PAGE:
And where better to start than the UK Government’s forthcoming alcohol strategy. To help us better support those with complex needs, the alcohol strategy must place a significant focus on co-occurring alcohol and mental health problems to ensure more people are able to access joined-up help, tailored to their individual needs.

Alcohol and Black and Minority Ethnic groups

Does the above description of us being a nation of drinkers apply to black and minority ethnic (BME) communities? When compared to the White British population, those from BME backgrounds are regularly reported to have higher rates of abstention from alcohol and other drugs.

However, as the authors of our RER exploring the prevalence of problematic drinking amongst this group highlight, national statistics do not provide a breakdown of alcohol use or misuse by ethnicity, which means it is difficult to assess trends over time.

Moreover, key informant interviews report an increased need for services among minority communities and growing concerns about the levels of hidden alcohol use that are not being addressed.

Adding to this complexity is that BME communities are not a homogeneous group, which inevitably means that engaging with for example, Irish Traveller drinkers, may require an entirely different approach to addressing the needs of migrants, refugees and asylum seekers.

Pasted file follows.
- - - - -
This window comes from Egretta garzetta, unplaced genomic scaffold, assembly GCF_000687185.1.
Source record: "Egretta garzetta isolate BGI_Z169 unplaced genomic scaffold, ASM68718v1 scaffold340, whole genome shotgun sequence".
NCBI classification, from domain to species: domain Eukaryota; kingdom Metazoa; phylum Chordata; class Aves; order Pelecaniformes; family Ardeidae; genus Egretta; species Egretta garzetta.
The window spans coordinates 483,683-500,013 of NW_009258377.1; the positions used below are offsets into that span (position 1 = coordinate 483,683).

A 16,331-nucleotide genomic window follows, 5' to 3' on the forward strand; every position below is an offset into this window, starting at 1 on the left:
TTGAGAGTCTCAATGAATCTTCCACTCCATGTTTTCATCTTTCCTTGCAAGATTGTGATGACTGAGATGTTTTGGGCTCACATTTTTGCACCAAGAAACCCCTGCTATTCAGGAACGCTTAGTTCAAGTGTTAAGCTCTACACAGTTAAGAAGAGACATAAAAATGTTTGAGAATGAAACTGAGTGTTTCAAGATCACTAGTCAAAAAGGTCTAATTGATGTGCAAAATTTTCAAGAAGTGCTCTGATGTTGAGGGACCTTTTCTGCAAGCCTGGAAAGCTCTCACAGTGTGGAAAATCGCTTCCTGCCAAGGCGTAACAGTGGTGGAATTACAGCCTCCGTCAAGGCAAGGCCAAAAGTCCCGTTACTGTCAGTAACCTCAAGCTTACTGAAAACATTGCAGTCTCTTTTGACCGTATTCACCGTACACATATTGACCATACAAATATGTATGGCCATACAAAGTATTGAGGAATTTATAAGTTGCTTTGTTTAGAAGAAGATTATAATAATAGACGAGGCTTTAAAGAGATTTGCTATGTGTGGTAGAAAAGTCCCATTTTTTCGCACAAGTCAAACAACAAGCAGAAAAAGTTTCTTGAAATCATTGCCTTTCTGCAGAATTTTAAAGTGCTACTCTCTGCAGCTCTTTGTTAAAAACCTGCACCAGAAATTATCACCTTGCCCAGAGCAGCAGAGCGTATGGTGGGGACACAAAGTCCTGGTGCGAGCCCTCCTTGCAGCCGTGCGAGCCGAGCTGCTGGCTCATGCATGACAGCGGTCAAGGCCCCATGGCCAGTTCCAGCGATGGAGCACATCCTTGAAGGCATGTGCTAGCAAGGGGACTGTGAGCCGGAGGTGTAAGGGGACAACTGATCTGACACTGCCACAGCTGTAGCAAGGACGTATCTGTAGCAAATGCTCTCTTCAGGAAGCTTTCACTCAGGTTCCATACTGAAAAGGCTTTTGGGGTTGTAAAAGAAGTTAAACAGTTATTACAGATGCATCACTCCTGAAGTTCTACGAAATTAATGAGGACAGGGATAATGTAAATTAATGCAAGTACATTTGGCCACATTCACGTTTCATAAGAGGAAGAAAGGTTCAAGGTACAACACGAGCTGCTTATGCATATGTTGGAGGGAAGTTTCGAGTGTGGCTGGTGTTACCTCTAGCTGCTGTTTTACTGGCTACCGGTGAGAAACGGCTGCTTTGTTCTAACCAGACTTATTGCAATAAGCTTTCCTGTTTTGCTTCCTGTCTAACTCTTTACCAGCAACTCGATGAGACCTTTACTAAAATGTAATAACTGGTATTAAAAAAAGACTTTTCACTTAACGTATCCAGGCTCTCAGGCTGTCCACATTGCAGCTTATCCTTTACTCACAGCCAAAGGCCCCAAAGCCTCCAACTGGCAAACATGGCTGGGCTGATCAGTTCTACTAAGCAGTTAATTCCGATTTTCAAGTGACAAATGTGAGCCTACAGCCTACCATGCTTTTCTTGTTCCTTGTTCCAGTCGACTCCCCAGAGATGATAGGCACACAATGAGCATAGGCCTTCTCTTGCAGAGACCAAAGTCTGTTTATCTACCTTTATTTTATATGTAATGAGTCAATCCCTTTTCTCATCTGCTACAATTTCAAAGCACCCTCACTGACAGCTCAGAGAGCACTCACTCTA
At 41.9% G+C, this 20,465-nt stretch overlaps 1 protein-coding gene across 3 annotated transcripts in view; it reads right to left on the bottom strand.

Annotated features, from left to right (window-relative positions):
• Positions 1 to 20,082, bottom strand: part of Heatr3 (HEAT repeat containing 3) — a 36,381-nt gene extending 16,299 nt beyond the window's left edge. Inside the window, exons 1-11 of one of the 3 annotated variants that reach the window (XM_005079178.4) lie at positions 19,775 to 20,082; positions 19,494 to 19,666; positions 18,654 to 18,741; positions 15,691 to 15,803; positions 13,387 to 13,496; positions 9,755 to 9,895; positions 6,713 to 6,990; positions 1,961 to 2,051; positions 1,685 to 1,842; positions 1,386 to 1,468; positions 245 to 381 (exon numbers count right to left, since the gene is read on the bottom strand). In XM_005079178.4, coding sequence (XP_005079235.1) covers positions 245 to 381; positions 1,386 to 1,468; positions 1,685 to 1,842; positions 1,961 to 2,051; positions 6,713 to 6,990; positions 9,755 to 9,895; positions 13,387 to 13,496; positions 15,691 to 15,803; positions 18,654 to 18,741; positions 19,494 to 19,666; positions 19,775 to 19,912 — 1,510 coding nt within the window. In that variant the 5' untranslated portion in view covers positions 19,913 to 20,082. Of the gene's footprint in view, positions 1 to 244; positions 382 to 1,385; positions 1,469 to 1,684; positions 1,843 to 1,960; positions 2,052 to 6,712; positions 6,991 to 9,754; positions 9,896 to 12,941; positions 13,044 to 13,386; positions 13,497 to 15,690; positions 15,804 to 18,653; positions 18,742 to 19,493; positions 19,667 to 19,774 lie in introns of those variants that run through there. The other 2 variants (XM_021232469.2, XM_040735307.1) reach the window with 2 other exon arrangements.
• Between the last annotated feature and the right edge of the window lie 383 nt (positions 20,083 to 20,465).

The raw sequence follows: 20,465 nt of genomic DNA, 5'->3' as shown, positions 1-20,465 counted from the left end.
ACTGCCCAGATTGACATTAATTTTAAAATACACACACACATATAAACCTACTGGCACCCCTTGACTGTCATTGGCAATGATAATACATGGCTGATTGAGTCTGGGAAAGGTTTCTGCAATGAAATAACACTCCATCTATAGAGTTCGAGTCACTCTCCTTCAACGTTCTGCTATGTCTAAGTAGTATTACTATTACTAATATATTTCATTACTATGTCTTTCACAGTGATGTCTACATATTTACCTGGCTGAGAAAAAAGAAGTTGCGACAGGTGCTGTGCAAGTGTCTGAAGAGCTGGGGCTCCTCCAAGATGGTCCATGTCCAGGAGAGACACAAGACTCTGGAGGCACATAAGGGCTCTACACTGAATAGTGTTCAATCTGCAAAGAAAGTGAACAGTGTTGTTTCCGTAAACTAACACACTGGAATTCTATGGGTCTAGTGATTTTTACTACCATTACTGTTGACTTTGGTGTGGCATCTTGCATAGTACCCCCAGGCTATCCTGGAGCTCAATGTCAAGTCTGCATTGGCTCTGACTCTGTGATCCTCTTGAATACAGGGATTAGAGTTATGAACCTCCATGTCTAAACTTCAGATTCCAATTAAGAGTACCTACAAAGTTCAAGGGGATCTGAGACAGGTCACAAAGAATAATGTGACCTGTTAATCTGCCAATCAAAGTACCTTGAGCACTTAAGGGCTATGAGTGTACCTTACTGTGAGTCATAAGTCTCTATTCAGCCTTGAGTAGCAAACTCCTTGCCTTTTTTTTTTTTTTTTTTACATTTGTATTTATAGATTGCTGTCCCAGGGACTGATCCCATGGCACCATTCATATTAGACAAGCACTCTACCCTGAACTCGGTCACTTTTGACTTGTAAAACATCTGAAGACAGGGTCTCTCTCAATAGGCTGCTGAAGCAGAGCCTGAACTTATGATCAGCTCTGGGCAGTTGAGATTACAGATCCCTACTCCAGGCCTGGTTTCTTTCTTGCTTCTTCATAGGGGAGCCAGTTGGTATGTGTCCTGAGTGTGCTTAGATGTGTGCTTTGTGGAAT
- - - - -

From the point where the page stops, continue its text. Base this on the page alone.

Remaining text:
There also appears to be no consensus as to whether specialist or mainstream services are best placed to offer support to BME groups. Either way, the financial crisis facing alcohol treatment services could impact on their ability to offer culturally specific approaches, adding further to difficulties in establishing common strategies for addressing the needs of minority groups.

Alcohol Related Brain Damage (ARBD)

Unlike some of the other RERs, which examined hundreds of academic studies, our RER looking at the experiences of living with ARBD, found just nine studies.

ARBD is a term used to cover a spectrum of overlapping conditions and disorders, which have been brought about by dependent drinking, resulting in damage to the brain.